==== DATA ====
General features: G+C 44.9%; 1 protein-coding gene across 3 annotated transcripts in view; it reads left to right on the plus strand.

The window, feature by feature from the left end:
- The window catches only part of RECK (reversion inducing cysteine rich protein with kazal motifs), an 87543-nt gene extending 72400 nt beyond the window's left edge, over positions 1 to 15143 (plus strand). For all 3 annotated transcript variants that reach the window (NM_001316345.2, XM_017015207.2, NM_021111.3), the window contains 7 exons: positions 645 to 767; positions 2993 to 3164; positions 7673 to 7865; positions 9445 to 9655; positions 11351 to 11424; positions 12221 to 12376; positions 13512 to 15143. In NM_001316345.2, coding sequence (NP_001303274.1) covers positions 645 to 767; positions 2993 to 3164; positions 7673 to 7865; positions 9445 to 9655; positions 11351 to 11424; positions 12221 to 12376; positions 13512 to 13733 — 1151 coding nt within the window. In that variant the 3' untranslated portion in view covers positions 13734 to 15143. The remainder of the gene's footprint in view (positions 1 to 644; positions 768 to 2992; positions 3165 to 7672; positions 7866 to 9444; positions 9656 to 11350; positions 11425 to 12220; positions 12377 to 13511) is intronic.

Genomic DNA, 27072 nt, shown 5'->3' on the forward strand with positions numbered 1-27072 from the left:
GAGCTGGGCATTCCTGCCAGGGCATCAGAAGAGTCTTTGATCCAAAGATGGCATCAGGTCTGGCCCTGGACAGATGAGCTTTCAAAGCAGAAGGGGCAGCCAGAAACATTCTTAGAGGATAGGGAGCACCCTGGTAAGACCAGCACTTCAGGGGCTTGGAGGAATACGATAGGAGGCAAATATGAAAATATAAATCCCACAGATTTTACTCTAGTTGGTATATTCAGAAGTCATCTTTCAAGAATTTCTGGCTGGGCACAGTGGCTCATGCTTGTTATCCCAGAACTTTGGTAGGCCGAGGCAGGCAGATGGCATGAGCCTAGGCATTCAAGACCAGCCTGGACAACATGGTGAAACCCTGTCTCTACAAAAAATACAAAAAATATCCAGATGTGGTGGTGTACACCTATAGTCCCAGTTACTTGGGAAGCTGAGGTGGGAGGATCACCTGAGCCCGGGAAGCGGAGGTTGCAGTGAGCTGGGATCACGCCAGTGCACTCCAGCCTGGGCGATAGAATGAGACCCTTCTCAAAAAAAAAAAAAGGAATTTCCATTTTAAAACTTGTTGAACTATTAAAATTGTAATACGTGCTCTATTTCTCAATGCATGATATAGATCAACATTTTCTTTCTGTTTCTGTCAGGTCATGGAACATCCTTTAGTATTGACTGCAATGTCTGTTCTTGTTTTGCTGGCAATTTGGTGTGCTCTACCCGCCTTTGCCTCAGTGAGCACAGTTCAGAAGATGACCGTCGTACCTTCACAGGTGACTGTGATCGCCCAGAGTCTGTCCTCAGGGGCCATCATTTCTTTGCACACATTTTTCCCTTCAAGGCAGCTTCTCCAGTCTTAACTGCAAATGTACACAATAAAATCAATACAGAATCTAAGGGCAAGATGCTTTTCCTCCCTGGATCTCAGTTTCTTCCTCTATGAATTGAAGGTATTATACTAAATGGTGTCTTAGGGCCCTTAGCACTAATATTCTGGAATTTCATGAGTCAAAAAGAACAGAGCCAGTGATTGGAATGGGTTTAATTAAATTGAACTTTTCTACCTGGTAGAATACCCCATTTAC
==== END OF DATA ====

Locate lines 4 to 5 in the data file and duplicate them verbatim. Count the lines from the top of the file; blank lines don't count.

Genomic DNA, 27072 nt, shown 5'->3' on the forward strand with positions numbered 1-27072 from the left:
GAGCTGGGCATTCCTGCCAGGGCATCAGAAGAGTCTTTGATCCAAAGATGGCATCAGGTCTGGCCCTGGACAGATGAGCTTTCAAAGCAGAAGGGGCAGCCAGAAACATTCTTAGAGGATAGGGAGCACCCTGGTAAGACCAGCACTTCAGGGGCTTGGAGGAATACGATAGGAGGCAAATATGAAAATATAAATCCCACAGATTTTACTCTAGTTGGTATATTCAGAAGTCATCTTTCAAGAATTTCTGGCTGGGCACAGTGGCTCATGCTTGTTATCCCAGAACTTTGGTAGGCCGAGGCAGGCAGATGGCATGAGCCTAGGCATTCAAGACCAGCCTGGACAACATGGTGAAACCCTGTCTCTACAAAAAATACAAAAAATATCCAGATGTGGTGGTGTACACCTATAGTCCCAGTTACTTGGGAAGCTGAGGTGGGAGGATCACCTGAGCCCGGGAAGCGGAGGTTGCAGTGAGCTGGGATCACGCCAGTGCACTCCAGCCTGGGCGATAGAATGAGACCCTTCTCAAAAAAAAAAAAAGGAATTTCCATTTTAAAACTTGTTGAACTATTAAAATTGTAATACGTGCTCTATTTCTCAATGCATGATATAGATCAACATTTTCTTTCTGTTTCTGTCAGGTCATGGAACATCCTTTAGTATTGACTGCAATGTCTGTTCTTGTTTTGCTGGCAATTTGGTGTGCTCTACCCGCCTTTGCCTCAGTGAGCACAGTTCAGAAGATGACCGTCGTACCTTCACAGGTGACTGTGATCGCCCAGAGTCTGTCCTCAGGGGCCATCATTTCTTTGCACACATTTTTCCCTTCAAGGCAGCTTCTCCAGTCTTAACTGCAAATGTACACAATAAAATCAATACAGAATCTAAGGGCAAGATGCTTTTCCTCCCTGGATCTCAGTTTCTTCCTCTATGAATTGAAGGTATTATACTAAATGGTGTCTTAGGGCCCTTAGCACTAATATTCTGGAATTTCATGAGTCAAAAAGAACAGAGCCAGTGATTGGAATGGGTTTAATTAAATTGAACTTTTCTACCTGGTAGAATACCCCATTTAC